What Was In The Old Library

Lynn Schoeffler © 2006

   
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I won't keep you in suspense: as promised in our July issue, here are the remainder of the photos from a box of crazy quilt blocks that were donated to the Escondido History Center by Mrs. Gladys (Bean) Smith, born in Maine in 1895. The blocks are stored in the original Escondido town library built in 1895, along with the Center's extensive photo collection, research material and changing exhibits.

As my friend Kris and I studied and photographed the blocks, we had many questions. Why did so many of the blocks feature a painted floral patch? What thread would keep its color and luster after so many years — a professional appraiser has dated the blocks to circa 1880. Many of the blocks have intriguing pictorial references, such as this one that depicts a nude child (?) and an alligator! What could that have been about?!! 

 

Kris is of Dutch descent and was very interested in the peach satin patch that bears the printed logo “D. Van Baalen”. Research by Kris from the book Dutch Chicago indicates that Joseph Israel Van Baalen, had arrived in Chicago via Buffalo and Detroit by 1870; he married into the prosperous Philadelphia Litt merchant family, which operated a large department store. Sons of both Israel and his brother were engaged in merchandising — the oldest son of Joseph was a hatter. A listing of prominent Chicago families by Dutch Chicago includes The Andrews, Van Gelders, Greenburgs, Litts, and Van Baalens.

Other interesting embroideries on this block: the skillfully executed chair and sets of initials. Could the patch titled “4 In Hand” refer to the “Pied Piper of Hamlin” or is it a reference to how husbands tied their neckwear? Does the simple outline of the cow refer to the infamous bovine owned by Mrs. O’Leary that is reputed to have kicked over the lantern that started the Great Chicago Fire of 1871?

   
Along with the delicate satin stitched blue ribbon, note the Kate Greenaway--like figure done in outline stitch to the right. Embroidery patterns were readily available in women's magazines, and used as incentives to customers ordering packages of thread ends, for what was called “waste embroidery”. (1) These blocks have many such examples, most done in stem or outline stitch. Can any of you figure out what the embroidery on the turquoise patch at center left signifies? Neither could we! 

 

This block contains the first example of the many patches that appear to be hand painted. According to Penny McMorris in her book Crazy Quilts, painting on fabric was a popular pastime. “ Some women created landscapes and portraits of family members or pets, and some saw painting on the fabric patches as a quick alternative to embroidery. Those who wanted a painted effect quickly could use sheets of paper that had been specially printed with oil-color designs. These could be moistened and transferred to fabric by pressing with a hot iron.” (2)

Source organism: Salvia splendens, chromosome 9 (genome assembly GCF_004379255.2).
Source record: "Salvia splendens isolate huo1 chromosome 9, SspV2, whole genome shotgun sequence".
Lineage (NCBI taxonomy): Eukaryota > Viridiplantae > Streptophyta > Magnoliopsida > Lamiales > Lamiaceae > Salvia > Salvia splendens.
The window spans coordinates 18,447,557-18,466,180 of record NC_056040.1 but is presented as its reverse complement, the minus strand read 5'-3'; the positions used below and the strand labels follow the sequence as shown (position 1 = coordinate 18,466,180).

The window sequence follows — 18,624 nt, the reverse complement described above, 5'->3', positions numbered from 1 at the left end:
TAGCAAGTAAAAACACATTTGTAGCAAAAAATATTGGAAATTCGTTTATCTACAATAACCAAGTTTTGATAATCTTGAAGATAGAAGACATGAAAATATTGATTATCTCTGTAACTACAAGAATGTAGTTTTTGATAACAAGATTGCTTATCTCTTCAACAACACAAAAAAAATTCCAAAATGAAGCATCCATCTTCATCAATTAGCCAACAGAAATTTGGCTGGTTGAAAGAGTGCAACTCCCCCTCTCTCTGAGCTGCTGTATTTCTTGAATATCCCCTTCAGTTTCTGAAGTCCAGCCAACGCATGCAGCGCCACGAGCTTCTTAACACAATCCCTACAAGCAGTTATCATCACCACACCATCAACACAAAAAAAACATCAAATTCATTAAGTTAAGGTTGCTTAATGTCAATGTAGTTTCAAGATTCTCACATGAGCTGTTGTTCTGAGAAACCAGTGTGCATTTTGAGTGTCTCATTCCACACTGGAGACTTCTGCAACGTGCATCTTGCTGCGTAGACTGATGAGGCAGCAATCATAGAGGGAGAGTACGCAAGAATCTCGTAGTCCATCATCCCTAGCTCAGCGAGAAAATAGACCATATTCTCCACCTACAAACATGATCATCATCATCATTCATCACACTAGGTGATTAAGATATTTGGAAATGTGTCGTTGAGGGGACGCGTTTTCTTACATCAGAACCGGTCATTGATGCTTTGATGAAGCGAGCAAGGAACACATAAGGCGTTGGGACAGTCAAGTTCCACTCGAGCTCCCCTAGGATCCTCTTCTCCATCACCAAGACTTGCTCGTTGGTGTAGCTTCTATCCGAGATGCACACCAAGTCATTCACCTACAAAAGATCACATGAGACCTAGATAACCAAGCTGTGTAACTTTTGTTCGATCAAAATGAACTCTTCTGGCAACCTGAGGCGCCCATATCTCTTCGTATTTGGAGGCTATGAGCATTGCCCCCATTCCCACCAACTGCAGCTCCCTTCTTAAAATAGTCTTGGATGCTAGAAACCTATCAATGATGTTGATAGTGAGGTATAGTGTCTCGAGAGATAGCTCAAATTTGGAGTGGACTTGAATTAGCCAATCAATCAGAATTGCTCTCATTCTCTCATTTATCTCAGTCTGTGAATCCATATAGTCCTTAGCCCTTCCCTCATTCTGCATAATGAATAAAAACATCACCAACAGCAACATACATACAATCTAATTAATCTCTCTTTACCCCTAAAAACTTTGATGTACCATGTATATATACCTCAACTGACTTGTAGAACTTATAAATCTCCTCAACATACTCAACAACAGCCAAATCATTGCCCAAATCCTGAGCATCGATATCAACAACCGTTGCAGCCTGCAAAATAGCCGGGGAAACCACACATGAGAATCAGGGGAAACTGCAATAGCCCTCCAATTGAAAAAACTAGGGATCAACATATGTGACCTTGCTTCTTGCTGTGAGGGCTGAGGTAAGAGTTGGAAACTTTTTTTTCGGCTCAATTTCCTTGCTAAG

The light peach and turquoise patch at left center of this block shows an interesting, almost contemporary, effect done by couching a single line of black thread with white cross stitches.

Other blocks:

   
   
   
There are many figures other than children on these blocks, such as the grandmother with the bonnet and cane seen here. Interestingly, Peggy McMorris also writes: “Figures of children are more commonly found on crazy quilts than are adult figures. The main reason seems to lie in the embroidery patterns that were available; designs showing adults were generally not available, with the exception of some patterns showing women doing household chores. In general, then, most embroidered or appliquéd adult figures found on crazy quilts were original designs, while those of children came from patterns.” (3) 

 

Here's one block with a hand-painted baker, and center motif of roses and forget-me-knots on black velvet. 

 

Along with all the interesting seams, this last block seems to be done as a remembrance of Gladys’ family:
The pained good luck horseshoe in the center reads “H.P. Bean and Mrs. H.P. Bean”, with a lady's shoe for C.G. Bean. There are also several depictions of children at the shoreline, including the ink drawing of children in a boat which reads “See me row”. Could it be a reminder of fun on the beach at Lake Michigan?  

 

Kris and I had a wonderful time admiring and speculating about these old crazy quilts. Many cities and towns have societies that work to preserve their unique heritages. Maybe you'll find a Crazy Quilt treasure near you!

Thanks again to the Escondido Historical Center: www.escondidohistory.org. and to Kristine Herman for the references to Dutch history in Chicago, and her interest in all things Quilt!

(1) Penny McMorris, Crazy Quilts, p.34.
(2) Penny McMorris, Crazy Quilts, p.21.
(3) Penny McMorris, Crazy Quilts, p.64

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